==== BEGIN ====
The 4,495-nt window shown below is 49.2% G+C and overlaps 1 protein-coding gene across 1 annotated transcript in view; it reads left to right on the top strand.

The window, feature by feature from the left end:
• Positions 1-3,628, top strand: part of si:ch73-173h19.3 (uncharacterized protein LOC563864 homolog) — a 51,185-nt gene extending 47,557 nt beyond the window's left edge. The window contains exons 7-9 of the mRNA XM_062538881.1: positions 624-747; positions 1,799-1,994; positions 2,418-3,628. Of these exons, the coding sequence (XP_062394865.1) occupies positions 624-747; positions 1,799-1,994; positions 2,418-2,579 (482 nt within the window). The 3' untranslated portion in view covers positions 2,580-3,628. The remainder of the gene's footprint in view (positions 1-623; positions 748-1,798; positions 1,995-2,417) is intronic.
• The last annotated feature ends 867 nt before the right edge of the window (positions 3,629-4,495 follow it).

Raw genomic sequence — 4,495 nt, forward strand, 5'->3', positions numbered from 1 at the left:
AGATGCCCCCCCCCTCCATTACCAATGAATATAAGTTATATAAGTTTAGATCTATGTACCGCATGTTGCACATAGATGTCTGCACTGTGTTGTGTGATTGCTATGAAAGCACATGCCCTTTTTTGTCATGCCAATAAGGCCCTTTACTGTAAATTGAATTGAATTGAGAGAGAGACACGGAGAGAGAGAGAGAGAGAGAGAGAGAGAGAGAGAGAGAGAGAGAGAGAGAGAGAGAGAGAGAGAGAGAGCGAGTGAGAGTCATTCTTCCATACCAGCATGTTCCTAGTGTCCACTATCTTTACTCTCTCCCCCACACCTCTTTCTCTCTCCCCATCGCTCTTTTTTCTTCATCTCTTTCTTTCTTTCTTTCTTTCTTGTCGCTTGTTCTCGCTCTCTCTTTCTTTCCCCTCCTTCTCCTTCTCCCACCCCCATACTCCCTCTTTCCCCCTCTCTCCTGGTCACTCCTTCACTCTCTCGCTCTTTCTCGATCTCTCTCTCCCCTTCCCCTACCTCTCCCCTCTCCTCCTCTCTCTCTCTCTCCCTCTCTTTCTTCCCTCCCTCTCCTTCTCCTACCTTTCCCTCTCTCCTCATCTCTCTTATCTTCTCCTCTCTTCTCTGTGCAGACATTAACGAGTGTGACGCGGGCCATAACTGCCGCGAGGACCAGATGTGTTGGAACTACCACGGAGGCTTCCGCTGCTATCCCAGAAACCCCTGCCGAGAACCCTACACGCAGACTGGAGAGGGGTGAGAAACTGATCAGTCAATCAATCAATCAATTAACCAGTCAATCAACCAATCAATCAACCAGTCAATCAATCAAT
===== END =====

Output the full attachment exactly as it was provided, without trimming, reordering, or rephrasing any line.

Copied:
The 4,495-nt window shown below is 49.2% G+C and overlaps 1 protein-coding gene across 1 annotated transcript in view; it reads left to right on the top strand.

The window, feature by feature from the left end:
• Positions 1-3,628, top strand: part of si:ch73-173h19.3 (uncharacterized protein LOC563864 homolog) — a 51,185-nt gene extending 47,557 nt beyond the window's left edge. The window contains exons 7-9 of the mRNA XM_062538881.1: positions 624-747; positions 1,799-1,994; positions 2,418-3,628. Of these exons, the coding sequence (XP_062394865.1) occupies positions 624-747; positions 1,799-1,994; positions 2,418-2,579 (482 nt within the window). The 3' untranslated portion in view covers positions 2,580-3,628. The remainder of the gene's footprint in view (positions 1-623; positions 748-1,798; positions 1,995-2,417) is intronic.
• The last annotated feature ends 867 nt before the right edge of the window (positions 3,629-4,495 follow it).

Raw genomic sequence — 4,495 nt, forward strand, 5'->3', positions numbered from 1 at the left:
AGATGCCCCCCCCCTCCATTACCAATGAATATAAGTTATATAAGTTTAGATCTATGTACCGCATGTTGCACATAGATGTCTGCACTGTGTTGTGTGATTGCTATGAAAGCACATGCCCTTTTTTGTCATGCCAATAAGGCCCTTTACTGTAAATTGAATTGAATTGAGAGAGAGACACGGAGAGAGAGAGAGAGAGAGAGAGAGAGAGAGAGAGAGAGAGAGAGAGAGAGAGAGAGAGAGAGAGAGAGCGAGTGAGAGTCATTCTTCCATACCAGCATGTTCCTAGTGTCCACTATCTTTACTCTCTCCCCCACACCTCTTTCTCTCTCCCCATCGCTCTTTTTTCTTCATCTCTTTCTTTCTTTCTTTCTTTCTTGTCGCTTGTTCTCGCTCTCTCTTTCTTTCCCCTCCTTCTCCTTCTCCCACCCCCATACTCCCTCTTTCCCCCTCTCTCCTGGTCACTCCTTCACTCTCTCGCTCTTTCTCGATCTCTCTCTCCCCTTCCCCTACCTCTCCCCTCTCCTCCTCTCTCTCTCTCTCCCTCTCTTTCTTCCCTCCCTCTCCTTCTCCTACCTTTCCCTCTCTCCTCATCTCTCTTATCTTCTCCTCTCTTCTCTGTGCAGACATTAACGAGTGTGACGCGGGCCATAACTGCCGCGAGGACCAGATGTGTTGGAACTACCACGGAGGCTTCCGCTGCTATCCCAGAAACCCCTGCCGAGAACCCTACACGCAGACTGGAGAGGGGTGAGAAACTGATCAGTCAATCAATCAATCAATTAACCAGTCAATCAACCAATCAATCAACCAGTCAATCAATCAAT